Mike Lee (mike lee) wrote:
Aikido may have been more multidimensional (as far as waza is concerned) until the end of WWII. Immediately after the war, the allies forbid the practice of all MA in Japan.
Not _exactly_. The SCAP ban, from things I've read and from personal info from folks who were there (my teacher amongst 'em) was really directed at the ultra-nationalist factions that used budo as a wedge/sledge/edge/hedge before and during the war.
Many dojo (if they could afford to do so and had students remaining) continued practicing after 1945 (IIRC: Ueshiba among them, in Iwama).
However, some other systems, such as Sekiguchi Ryu, which was, I understand, favored by the kempeitei (Sp?) and some other nationalist groups, was pretty soundly squashed and some systems were almost lost in the late 40's due to the restrictions.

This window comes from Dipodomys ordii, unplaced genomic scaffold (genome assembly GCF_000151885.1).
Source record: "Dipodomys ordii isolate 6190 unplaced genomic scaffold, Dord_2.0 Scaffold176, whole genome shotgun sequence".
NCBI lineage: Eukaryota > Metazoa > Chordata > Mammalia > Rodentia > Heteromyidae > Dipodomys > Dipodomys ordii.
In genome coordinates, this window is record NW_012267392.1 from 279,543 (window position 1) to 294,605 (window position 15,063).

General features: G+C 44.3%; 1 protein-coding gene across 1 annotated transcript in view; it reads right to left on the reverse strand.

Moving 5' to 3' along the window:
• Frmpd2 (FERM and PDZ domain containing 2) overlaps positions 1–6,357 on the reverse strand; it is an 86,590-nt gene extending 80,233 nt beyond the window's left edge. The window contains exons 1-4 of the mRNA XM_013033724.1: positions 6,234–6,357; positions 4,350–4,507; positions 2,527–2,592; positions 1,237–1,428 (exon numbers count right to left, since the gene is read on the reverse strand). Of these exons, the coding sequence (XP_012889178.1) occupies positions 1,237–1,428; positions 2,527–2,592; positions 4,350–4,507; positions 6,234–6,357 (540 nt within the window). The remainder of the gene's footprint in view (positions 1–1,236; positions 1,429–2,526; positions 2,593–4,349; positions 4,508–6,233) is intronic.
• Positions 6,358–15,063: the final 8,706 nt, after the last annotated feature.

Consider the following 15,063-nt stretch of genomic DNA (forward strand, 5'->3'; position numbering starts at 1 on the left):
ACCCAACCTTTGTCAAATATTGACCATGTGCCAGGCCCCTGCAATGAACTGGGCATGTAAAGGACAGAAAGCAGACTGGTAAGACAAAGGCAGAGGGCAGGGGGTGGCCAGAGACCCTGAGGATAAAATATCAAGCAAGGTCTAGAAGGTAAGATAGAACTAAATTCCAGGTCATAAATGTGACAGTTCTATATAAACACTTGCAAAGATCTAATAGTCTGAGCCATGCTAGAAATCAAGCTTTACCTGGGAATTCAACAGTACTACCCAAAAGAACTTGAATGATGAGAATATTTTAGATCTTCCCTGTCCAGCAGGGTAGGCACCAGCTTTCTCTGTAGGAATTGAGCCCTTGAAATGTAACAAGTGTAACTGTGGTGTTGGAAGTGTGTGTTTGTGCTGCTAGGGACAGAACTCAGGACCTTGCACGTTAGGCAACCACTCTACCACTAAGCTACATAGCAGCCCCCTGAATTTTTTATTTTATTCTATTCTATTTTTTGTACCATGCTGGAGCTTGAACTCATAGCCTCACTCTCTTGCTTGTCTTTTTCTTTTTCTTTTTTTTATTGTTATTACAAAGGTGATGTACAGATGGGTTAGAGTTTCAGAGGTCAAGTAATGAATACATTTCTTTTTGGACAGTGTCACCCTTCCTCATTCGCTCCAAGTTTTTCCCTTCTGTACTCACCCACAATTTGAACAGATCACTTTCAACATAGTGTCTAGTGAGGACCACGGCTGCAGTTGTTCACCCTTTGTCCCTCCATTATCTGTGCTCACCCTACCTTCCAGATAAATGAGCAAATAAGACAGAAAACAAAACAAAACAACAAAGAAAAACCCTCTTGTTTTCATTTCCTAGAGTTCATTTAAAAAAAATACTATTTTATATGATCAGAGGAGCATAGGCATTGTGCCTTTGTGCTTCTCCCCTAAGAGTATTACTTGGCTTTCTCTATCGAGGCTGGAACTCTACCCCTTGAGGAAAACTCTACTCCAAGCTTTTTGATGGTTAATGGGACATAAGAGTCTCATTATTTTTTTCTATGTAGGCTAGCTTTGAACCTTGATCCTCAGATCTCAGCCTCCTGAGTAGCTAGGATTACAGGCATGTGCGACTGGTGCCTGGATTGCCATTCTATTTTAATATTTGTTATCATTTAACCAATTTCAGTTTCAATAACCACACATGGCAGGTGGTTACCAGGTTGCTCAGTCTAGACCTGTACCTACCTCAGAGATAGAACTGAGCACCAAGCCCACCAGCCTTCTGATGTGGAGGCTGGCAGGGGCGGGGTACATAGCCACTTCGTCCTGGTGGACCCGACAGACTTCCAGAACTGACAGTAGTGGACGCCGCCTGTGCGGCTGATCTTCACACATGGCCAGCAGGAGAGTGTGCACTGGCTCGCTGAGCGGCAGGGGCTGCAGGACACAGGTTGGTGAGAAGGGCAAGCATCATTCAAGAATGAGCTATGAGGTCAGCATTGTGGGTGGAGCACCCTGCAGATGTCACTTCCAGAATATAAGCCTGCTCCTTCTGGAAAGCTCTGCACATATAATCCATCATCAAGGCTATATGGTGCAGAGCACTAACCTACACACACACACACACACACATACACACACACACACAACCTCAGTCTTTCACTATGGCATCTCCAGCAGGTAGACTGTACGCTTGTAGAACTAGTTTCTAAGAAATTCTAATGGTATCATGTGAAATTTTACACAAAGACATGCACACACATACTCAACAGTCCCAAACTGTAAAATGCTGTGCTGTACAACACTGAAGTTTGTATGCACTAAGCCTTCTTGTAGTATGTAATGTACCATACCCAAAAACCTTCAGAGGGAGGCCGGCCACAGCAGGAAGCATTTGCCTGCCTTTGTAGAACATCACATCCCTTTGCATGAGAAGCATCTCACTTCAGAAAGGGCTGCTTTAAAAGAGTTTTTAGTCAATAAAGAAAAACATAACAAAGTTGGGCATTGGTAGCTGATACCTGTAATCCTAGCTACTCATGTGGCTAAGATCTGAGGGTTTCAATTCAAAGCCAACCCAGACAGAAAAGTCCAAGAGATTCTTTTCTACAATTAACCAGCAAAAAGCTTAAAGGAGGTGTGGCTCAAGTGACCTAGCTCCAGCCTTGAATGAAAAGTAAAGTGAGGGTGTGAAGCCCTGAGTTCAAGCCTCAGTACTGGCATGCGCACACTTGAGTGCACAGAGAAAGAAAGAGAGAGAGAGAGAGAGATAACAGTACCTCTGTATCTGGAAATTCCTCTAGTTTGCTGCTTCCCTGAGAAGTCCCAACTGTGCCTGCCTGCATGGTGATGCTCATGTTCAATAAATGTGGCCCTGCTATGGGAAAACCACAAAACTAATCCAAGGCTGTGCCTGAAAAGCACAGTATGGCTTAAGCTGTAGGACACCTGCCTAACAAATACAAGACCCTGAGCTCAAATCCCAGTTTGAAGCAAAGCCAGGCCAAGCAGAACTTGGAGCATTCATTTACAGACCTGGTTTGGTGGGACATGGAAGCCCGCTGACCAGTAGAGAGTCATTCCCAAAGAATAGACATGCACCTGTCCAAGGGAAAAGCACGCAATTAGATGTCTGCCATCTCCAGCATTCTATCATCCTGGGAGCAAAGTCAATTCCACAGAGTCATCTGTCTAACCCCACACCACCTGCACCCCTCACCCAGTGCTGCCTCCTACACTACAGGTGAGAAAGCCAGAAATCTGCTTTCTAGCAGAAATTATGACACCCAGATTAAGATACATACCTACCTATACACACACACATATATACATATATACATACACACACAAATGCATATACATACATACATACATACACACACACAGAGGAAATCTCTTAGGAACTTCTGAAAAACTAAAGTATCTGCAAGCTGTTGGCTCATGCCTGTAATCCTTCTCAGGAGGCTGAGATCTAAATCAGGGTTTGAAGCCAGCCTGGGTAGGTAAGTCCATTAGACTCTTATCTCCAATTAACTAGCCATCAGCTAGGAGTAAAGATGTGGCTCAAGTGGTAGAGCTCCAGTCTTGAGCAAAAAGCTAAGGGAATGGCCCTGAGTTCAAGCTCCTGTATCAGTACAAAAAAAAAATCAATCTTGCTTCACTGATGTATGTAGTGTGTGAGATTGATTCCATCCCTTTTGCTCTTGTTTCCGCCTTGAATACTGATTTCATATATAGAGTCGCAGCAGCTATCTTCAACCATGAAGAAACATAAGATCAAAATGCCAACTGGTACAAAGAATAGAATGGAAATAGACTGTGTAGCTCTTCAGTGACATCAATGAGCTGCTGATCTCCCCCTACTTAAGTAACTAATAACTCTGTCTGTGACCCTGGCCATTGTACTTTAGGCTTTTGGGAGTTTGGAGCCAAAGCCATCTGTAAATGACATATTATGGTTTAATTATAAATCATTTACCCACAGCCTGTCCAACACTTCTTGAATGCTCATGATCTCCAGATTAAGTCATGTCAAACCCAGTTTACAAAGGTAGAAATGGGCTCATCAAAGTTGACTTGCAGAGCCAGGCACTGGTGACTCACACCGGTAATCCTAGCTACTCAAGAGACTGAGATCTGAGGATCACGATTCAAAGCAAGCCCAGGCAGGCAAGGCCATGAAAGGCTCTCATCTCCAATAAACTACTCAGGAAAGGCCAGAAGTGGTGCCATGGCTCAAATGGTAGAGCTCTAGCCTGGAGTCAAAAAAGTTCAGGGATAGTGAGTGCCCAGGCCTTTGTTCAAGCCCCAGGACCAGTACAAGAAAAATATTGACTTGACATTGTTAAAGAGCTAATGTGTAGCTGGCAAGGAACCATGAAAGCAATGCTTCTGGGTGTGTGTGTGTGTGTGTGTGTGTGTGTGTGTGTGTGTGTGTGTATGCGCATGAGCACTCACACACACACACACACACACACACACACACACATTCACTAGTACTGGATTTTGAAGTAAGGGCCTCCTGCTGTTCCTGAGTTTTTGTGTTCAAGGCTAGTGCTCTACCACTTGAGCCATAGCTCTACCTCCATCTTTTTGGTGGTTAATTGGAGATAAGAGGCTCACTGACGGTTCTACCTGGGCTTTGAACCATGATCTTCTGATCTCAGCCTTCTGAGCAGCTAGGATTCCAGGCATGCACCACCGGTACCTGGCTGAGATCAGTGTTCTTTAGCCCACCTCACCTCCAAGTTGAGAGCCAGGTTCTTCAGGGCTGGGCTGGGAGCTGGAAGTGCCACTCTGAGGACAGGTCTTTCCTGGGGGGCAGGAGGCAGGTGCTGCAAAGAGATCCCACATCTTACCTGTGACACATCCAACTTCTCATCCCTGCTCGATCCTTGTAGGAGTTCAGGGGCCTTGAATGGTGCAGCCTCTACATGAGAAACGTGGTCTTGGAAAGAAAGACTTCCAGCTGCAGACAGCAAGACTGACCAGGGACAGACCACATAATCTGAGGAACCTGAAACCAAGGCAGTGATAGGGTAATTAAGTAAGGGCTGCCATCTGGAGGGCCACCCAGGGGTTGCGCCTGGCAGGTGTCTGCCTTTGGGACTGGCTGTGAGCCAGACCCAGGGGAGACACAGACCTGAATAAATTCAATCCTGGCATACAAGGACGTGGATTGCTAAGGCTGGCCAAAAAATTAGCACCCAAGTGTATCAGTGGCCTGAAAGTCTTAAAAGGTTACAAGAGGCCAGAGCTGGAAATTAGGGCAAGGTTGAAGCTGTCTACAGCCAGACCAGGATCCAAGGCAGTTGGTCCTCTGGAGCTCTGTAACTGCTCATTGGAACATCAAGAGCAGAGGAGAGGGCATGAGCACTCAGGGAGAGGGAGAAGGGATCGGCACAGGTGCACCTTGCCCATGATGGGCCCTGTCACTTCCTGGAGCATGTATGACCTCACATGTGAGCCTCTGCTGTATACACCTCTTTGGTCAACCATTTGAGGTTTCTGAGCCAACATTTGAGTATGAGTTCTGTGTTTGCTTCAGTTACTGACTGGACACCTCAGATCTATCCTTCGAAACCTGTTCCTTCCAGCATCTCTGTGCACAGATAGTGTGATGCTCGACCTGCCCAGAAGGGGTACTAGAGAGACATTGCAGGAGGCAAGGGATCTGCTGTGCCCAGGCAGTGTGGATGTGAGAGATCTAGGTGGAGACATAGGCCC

However, all that said, I find myself agreeing with Mike to some extent. I believe that Ueshiba (or at least his spiritual/technical heirs -- dare I say 'handlers'?) intentionally changed the (at least the public) aspect of aikido, in order to seem more innocous and more friendly to the masses.
Same thing ahppened across the budo community, I suspect.